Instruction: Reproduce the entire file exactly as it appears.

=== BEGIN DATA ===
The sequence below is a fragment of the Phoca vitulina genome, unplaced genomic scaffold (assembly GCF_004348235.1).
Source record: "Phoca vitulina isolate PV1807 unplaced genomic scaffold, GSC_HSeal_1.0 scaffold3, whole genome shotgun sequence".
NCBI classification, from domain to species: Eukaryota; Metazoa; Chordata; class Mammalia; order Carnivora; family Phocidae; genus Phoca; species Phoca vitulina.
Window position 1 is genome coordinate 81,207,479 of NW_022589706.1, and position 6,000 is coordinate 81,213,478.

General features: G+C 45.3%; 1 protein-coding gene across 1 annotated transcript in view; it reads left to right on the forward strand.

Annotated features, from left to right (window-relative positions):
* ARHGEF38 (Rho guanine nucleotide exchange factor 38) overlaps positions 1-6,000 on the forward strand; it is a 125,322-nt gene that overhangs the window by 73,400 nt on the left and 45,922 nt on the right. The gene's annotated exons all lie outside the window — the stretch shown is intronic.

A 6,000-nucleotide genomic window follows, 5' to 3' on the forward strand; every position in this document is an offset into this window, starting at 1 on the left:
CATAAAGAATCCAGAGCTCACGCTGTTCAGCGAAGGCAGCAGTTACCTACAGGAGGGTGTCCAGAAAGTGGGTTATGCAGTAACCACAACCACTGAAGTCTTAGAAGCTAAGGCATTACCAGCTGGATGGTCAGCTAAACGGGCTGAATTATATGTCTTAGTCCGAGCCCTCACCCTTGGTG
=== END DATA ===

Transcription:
The sequence below is a fragment of the Phoca vitulina genome, unplaced genomic scaffold (assembly GCF_004348235.1).
Source record: "Phoca vitulina isolate PV1807 unplaced genomic scaffold, GSC_HSeal_1.0 scaffold3, whole genome shotgun sequence".
NCBI classification, from domain to species: Eukaryota; Metazoa; Chordata; class Mammalia; order Carnivora; family Phocidae; genus Phoca; species Phoca vitulina.
Window position 1 is genome coordinate 81,207,479 of NW_022589706.1, and position 6,000 is coordinate 81,213,478.

General features: G+C 45.3%; 1 protein-coding gene across 1 annotated transcript in view; it reads left to right on the forward strand.

Annotated features, from left to right (window-relative positions):
* ARHGEF38 (Rho guanine nucleotide exchange factor 38) overlaps positions 1-6,000 on the forward strand; it is a 125,322-nt gene that overhangs the window by 73,400 nt on the left and 45,922 nt on the right. The gene's annotated exons all lie outside the window — the stretch shown is intronic.

A 6,000-nucleotide genomic window follows, 5' to 3' on the forward strand; every position in this document is an offset into this window, starting at 1 on the left:
CATAAAGAATCCAGAGCTCACGCTGTTCAGCGAAGGCAGCAGTTACCTACAGGAGGGTGTCCAGAAAGTGGGTTATGCAGTAACCACAACCACTGAAGTCTTAGAAGCTAAGGCATTACCAGCTGGATGGTCAGCTAAACGGGCTGAATTATATGTCTTAGTCCGAGCCCTCACCCTTGGTG